Too good to be true, but true. The LORD is our guest.

Notice the name for God. LORD. Yes, we’ve heard it about a dozen times this past year. That’s the name for the God who keeps his promise to send the Promised Savior into the world, no matter what. And it is that promise made flesh, Jesus, the Promised Savior, the Good Shepherd and Friend of sinners. Good things happen when the LORD is our guest.

At first Abraham doesn’t know it is the LORD. There are no rainbows streaming behind him. A host of angels is not leading a parade in front of him. The LORD appears as a man. Abraham sees three men, the LORD and two angels, all disguised as men. They want to talk to Abraham, not scare the bejeebers out of him, so they do not appear in their heavenly glory. But Abraham, being the godly man he is, proves to be the good host. Hospitality was valued highly in the ancient world. There were no Holiday Inns or Marriott. Food on the road was hard to come by. If you were forced to travel, you had to rely on the kindness of strangers.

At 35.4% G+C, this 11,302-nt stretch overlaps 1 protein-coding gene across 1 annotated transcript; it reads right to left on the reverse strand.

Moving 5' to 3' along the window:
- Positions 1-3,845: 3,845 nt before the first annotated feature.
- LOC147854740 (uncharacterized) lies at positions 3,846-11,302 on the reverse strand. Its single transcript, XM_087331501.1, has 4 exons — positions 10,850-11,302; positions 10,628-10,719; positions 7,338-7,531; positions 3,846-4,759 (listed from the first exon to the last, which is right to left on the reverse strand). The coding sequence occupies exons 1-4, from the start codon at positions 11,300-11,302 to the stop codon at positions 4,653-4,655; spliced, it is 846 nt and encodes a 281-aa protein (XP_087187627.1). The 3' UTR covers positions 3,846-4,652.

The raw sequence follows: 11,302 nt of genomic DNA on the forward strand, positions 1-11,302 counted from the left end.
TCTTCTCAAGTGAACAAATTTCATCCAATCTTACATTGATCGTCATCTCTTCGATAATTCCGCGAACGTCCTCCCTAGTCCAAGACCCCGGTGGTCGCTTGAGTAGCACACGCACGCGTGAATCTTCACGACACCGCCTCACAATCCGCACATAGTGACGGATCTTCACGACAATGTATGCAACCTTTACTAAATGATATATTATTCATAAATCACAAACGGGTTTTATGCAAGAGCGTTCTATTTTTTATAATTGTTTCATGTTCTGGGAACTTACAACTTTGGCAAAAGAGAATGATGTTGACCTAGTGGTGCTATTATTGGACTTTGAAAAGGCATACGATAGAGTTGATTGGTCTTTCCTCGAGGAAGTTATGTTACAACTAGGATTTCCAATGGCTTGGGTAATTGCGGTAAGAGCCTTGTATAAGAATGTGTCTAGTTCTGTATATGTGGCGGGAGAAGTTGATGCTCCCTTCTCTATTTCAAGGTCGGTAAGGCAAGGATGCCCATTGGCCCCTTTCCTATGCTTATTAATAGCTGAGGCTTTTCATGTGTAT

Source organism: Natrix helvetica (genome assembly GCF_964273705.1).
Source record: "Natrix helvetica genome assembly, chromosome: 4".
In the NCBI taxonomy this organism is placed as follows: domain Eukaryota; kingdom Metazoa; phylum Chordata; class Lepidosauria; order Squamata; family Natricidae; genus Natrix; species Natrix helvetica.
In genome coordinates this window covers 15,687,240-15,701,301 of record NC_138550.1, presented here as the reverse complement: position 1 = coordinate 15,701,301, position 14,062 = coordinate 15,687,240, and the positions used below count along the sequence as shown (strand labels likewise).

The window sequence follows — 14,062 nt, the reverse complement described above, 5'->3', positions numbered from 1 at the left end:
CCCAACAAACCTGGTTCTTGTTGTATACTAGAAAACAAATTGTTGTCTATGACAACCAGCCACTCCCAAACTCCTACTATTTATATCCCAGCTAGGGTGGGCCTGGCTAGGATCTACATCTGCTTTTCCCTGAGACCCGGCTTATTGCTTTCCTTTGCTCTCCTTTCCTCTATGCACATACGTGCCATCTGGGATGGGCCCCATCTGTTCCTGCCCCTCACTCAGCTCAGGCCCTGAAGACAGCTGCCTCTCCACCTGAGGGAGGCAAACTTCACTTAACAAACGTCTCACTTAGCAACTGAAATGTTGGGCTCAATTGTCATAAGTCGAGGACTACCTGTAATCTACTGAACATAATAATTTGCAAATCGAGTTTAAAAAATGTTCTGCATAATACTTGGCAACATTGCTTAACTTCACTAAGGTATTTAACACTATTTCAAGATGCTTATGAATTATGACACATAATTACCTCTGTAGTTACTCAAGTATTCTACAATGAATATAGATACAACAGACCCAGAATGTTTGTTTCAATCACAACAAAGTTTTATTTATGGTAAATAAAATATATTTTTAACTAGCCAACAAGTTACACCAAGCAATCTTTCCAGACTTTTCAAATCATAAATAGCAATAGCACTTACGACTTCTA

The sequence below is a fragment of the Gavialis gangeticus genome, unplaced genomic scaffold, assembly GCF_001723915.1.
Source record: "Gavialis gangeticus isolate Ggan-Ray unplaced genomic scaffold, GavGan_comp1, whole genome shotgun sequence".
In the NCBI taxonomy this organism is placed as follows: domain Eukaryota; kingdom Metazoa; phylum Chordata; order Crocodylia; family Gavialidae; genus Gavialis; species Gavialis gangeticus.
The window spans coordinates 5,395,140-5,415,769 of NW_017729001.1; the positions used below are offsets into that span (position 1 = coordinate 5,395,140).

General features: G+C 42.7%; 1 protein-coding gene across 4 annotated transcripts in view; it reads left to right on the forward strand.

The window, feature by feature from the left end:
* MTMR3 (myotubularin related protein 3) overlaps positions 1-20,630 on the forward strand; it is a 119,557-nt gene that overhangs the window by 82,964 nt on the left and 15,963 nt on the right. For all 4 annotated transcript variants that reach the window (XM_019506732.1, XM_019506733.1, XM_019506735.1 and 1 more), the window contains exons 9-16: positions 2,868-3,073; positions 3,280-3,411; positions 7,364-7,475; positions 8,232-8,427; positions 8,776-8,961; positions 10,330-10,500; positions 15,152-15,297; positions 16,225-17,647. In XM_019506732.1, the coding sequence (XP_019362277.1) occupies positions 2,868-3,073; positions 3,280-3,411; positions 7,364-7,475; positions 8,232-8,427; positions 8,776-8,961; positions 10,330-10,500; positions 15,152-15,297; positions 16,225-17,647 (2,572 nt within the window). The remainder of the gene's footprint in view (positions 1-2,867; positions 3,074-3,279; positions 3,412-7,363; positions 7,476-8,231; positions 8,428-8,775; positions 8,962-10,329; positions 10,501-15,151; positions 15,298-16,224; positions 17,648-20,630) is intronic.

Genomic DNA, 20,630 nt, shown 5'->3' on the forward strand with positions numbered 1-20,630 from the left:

Abraham is kind. After he offers to feed them, he hurries in to Sarah. “Quick, get three seahs of fine flour and knead it and bake some bread (6).” That’s a lot of flatbread. The three strangers will have lots of sack lunches when they hit the road again. He goes to the herdsman and tells him to butcher a calf. You don’t have to age veal to soften it up. He went to another servant for curds and milk. It won’t be a royal banquet, but it will be a filling and delicious meal. In the New Testament, Christians are encouraged to show hospitality. “Do not forget to entertain strangers, for by so doing some people have entertained angels without knowing it (Hebrews 13.2).” It wasn’t only angels who were guests of Abraham, it was the LORD.